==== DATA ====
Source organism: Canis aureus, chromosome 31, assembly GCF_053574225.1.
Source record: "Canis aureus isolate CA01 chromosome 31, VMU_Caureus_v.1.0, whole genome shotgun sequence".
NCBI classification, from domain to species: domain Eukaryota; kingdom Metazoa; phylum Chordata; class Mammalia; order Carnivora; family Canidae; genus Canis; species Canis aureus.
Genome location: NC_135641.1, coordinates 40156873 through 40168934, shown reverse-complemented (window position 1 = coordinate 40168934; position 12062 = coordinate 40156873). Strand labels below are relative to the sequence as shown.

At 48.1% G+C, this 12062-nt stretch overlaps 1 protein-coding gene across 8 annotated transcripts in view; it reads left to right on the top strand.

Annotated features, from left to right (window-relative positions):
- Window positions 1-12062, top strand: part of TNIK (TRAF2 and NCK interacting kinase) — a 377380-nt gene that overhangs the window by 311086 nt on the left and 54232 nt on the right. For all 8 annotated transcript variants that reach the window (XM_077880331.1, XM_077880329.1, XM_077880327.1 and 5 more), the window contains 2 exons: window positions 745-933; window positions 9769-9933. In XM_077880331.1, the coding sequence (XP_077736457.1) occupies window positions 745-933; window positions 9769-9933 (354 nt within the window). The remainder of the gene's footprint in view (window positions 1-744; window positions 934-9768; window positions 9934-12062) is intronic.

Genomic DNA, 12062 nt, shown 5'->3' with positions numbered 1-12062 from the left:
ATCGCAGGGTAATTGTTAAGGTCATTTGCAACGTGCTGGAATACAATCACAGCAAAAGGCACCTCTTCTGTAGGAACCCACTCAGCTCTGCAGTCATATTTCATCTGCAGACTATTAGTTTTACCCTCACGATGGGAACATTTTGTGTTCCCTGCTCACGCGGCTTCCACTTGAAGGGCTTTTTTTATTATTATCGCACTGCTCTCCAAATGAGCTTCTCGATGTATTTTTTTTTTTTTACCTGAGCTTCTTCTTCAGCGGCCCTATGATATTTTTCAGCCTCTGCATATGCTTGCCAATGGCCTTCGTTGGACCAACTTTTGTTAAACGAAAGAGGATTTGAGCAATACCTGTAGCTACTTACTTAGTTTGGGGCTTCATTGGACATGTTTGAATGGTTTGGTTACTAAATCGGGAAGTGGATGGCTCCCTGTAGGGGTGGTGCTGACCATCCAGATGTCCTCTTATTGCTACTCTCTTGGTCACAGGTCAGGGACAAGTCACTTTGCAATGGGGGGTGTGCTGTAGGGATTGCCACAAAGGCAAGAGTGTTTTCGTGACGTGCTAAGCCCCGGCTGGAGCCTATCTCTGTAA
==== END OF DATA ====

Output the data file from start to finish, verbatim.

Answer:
Source organism: Canis aureus, chromosome 31, assembly GCF_053574225.1.
Source record: "Canis aureus isolate CA01 chromosome 31, VMU_Caureus_v.1.0, whole genome shotgun sequence".
NCBI classification, from domain to species: domain Eukaryota; kingdom Metazoa; phylum Chordata; class Mammalia; order Carnivora; family Canidae; genus Canis; species Canis aureus.
Genome location: NC_135641.1, coordinates 40156873 through 40168934, shown reverse-complemented (window position 1 = coordinate 40168934; position 12062 = coordinate 40156873). Strand labels below are relative to the sequence as shown.

At 48.1% G+C, this 12062-nt stretch overlaps 1 protein-coding gene across 8 annotated transcripts in view; it reads left to right on the top strand.

Annotated features, from left to right (window-relative positions):
- Window positions 1-12062, top strand: part of TNIK (TRAF2 and NCK interacting kinase) — a 377380-nt gene that overhangs the window by 311086 nt on the left and 54232 nt on the right. For all 8 annotated transcript variants that reach the window (XM_077880331.1, XM_077880329.1, XM_077880327.1 and 5 more), the window contains 2 exons: window positions 745-933; window positions 9769-9933. In XM_077880331.1, the coding sequence (XP_077736457.1) occupies window positions 745-933; window positions 9769-9933 (354 nt within the window). The remainder of the gene's footprint in view (window positions 1-744; window positions 934-9768; window positions 9934-12062) is intronic.

Genomic DNA, 12062 nt, shown 5'->3' with positions numbered 1-12062 from the left:
ATCGCAGGGTAATTGTTAAGGTCATTTGCAACGTGCTGGAATACAATCACAGCAAAAGGCACCTCTTCTGTAGGAACCCACTCAGCTCTGCAGTCATATTTCATCTGCAGACTATTAGTTTTACCCTCACGATGGGAACATTTTGTGTTCCCTGCTCACGCGGCTTCCACTTGAAGGGCTTTTTTTATTATTATCGCACTGCTCTCCAAATGAGCTTCTCGATGTATTTTTTTTTTTTTACCTGAGCTTCTTCTTCAGCGGCCCTATGATATTTTTCAGCCTCTGCATATGCTTGCCAATGGCCTTCGTTGGACCAACTTTTGTTAAACGAAAGAGGATTTGAGCAATACCTGTAGCTACTTACTTAGTTTGGGGCTTCATTGGACATGTTTGAATGGTTTGGTTACTAAATCGGGAAGTGGATGGCTCCCTGTAGGGGTGGTGCTGACCATCCAGATGTCCTCTTATTGCTACTCTCTTGGTCACAGGTCAGGGACAAGTCACTTTGCAATGGGGGGTGTGCTGTAGGGATTGCCACAAAGGCAAGAGTGTTTTCGTGACGTGCTAAGCCCCGGCTGGAGCCTATCTCTGTAA